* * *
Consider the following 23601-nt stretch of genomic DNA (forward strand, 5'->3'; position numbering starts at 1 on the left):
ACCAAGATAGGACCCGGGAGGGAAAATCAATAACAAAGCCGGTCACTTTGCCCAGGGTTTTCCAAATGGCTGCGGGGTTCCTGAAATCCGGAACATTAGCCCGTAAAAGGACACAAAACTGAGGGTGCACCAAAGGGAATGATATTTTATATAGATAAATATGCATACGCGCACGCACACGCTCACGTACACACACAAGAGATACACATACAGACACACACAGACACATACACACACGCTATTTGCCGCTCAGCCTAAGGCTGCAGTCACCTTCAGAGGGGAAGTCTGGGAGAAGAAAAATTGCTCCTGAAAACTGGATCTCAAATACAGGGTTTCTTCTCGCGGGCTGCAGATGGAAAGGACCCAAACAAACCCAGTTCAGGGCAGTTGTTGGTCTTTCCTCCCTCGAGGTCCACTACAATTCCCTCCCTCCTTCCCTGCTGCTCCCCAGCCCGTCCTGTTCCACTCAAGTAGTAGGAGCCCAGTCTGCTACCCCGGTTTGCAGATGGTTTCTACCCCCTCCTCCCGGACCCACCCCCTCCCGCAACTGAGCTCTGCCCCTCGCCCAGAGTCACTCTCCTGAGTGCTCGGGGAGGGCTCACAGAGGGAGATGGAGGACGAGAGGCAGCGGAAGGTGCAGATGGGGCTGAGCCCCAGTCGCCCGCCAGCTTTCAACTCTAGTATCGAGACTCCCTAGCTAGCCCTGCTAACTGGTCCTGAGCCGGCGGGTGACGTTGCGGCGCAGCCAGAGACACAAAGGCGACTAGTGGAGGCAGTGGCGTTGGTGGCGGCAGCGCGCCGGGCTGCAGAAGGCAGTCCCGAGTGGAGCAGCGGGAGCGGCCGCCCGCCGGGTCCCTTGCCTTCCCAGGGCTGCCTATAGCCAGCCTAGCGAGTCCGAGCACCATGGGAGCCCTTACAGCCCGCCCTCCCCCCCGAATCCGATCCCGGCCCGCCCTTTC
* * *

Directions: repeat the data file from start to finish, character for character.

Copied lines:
Consider the following 23601-nt stretch of genomic DNA (forward strand, 5'->3'; position numbering starts at 1 on the left):
ACCAAGATAGGACCCGGGAGGGAAAATCAATAACAAAGCCGGTCACTTTGCCCAGGGTTTTCCAAATGGCTGCGGGGTTCCTGAAATCCGGAACATTAGCCCGTAAAAGGACACAAAACTGAGGGTGCACCAAAGGGAATGATATTTTATATAGATAAATATGCATACGCGCACGCACACGCTCACGTACACACACAAGAGATACACATACAGACACACACAGACACATACACACACGCTATTTGCCGCTCAGCCTAAGGCTGCAGTCACCTTCAGAGGGGAAGTCTGGGAGAAGAAAAATTGCTCCTGAAAACTGGATCTCAAATACAGGGTTTCTTCTCGCGGGCTGCAGATGGAAAGGACCCAAACAAACCCAGTTCAGGGCAGTTGTTGGTCTTTCCTCCCTCGAGGTCCACTACAATTCCCTCCCTCCTTCCCTGCTGCTCCCCAGCCCGTCCTGTTCCACTCAAGTAGTAGGAGCCCAGTCTGCTACCCCGGTTTGCAGATGGTTTCTACCCCCTCCTCCCGGACCCACCCCCTCCCGCAACTGAGCTCTGCCCCTCGCCCAGAGTCACTCTCCTGAGTGCTCGGGGAGGGCTCACAGAGGGAGATGGAGGACGAGAGGCAGCGGAAGGTGCAGATGGGGCTGAGCCCCAGTCGCCCGCCAGCTTTCAACTCTAGTATCGAGACTCCCTAGCTAGCCCTGCTAACTGGTCCTGAGCCGGCGGGTGACGTTGCGGCGCAGCCAGAGACACAAAGGCGACTAGTGGAGGCAGTGGCGTTGGTGGCGGCAGCGCGCCGGGCTGCAGAAGGCAGTCCCGAGTGGAGCAGCGGGAGCGGCCGCCCGCCGGGTCCCTTGCCTTCCCAGGGCTGCCTATAGCCAGCCTAGCGAGTCCGAGCACCATGGGAGCCCTTACAGCCCGCCCTCCCCCCCGAATCCGATCCCGGCCCGCCCTTTC